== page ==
Blog Catalytic Conversations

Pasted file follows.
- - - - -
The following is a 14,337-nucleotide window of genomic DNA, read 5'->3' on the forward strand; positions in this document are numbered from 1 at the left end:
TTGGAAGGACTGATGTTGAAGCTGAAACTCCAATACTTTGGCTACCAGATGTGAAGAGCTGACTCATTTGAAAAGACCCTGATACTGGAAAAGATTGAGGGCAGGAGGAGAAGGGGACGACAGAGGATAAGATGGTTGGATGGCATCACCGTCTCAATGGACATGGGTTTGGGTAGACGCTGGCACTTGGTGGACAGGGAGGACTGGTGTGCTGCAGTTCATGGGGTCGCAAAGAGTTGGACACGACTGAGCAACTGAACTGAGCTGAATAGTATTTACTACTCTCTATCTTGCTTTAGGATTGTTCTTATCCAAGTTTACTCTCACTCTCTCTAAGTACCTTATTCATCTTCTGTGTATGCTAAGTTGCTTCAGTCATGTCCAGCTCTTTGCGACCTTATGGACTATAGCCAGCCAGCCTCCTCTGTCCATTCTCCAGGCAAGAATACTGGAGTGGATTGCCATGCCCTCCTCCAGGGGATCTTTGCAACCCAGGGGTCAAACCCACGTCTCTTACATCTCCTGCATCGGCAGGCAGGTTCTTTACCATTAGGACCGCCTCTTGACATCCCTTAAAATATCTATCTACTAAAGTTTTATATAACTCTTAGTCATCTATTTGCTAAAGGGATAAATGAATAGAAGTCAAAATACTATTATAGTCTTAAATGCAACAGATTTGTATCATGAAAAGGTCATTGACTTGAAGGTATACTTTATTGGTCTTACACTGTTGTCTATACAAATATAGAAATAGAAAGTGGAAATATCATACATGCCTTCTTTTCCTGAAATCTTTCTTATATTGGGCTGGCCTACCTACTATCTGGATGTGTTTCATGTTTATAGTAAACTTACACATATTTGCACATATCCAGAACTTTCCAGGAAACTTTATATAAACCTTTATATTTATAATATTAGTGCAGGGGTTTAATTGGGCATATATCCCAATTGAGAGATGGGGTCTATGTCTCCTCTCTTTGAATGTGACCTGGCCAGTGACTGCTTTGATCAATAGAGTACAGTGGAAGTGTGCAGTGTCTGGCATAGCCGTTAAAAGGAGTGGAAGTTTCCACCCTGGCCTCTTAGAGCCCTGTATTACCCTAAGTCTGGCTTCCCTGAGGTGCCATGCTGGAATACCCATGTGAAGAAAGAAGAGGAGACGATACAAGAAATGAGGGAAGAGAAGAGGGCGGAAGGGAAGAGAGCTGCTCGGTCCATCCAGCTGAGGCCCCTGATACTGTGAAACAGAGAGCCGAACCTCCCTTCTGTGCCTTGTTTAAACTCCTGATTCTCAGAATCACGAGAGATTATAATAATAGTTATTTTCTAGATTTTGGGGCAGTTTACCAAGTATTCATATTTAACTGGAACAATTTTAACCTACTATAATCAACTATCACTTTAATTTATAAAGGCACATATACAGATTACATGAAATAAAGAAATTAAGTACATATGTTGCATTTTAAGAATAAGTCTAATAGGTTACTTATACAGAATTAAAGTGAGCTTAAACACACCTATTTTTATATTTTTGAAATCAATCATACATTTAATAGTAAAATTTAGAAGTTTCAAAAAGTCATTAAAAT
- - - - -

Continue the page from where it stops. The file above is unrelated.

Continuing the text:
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I’m just returning from Paris after attending the Association to Advance Collegiate Schools of Business (AACSB) annual International Conference. It was a good event that once again reinforced just how seriously leaders from around the world are taking education these days. Political, corporate, and educational leaders sang a similar song—colleges, communities, and countries must educate well or die on the vine. On a different—but related—note, whenever I travel to Paris, I’m struck by the size of the portions. They’re tiny. Every coffee cup and wine glass seems like it comes from my 7-year-old’s Barbie set. Of course, the problem is mine. America’s portions are ridiculously big—not to mention incredibly wasteful. It’s hard to deny that, on the whole, we are a country of food excess (see Super-Size Me). And, more often than not, we take it for granted. Our K-Ph.D. education system is another good example. While other countries scramble to give access to education at least a portion of their population and parents in other parts of the world only dream of giving their children the ability to read and write, some in our country blithely neglect our treasure. In relation to the rest of the world, our education portions are huge. Moreover, we just assume it was always that way. We forget that universal high schools, community colleges, and Pell Grants only came about in the last 100 years. In addition, we have to admit, we’re a little wasteful. We throw curricula, interventions and technology at students without always doing the hard work of assessing impact. We can tell great inspirational stories about the outcomes, but rarely do we develop the culture of evidence necessary to really know if we’re making a difference. Still, just like the food situation, I’m not unhappy with the US education excess. It’s better to be battling problems of excess, rather than crises of shortage. My Grandparents stories about the Great Depression make that very clear. However, wrestle with our comparative education excess we must. Because anyone with excess has a moral imperative to ask harder questions about what you do with what is provided. We also need to discuss the fact that, just like with food, the unevenness of our education excess is galling. From K-12 school district funding to higher-education endowment distribution, one doesn’t have to look very far to see that those who need it the least, get it the most—money to support their learning. Hard truth: excess can lead to unevenness, lack of focus, and the devaluing of the goodness at hand. Do we have a portion problem in US education?

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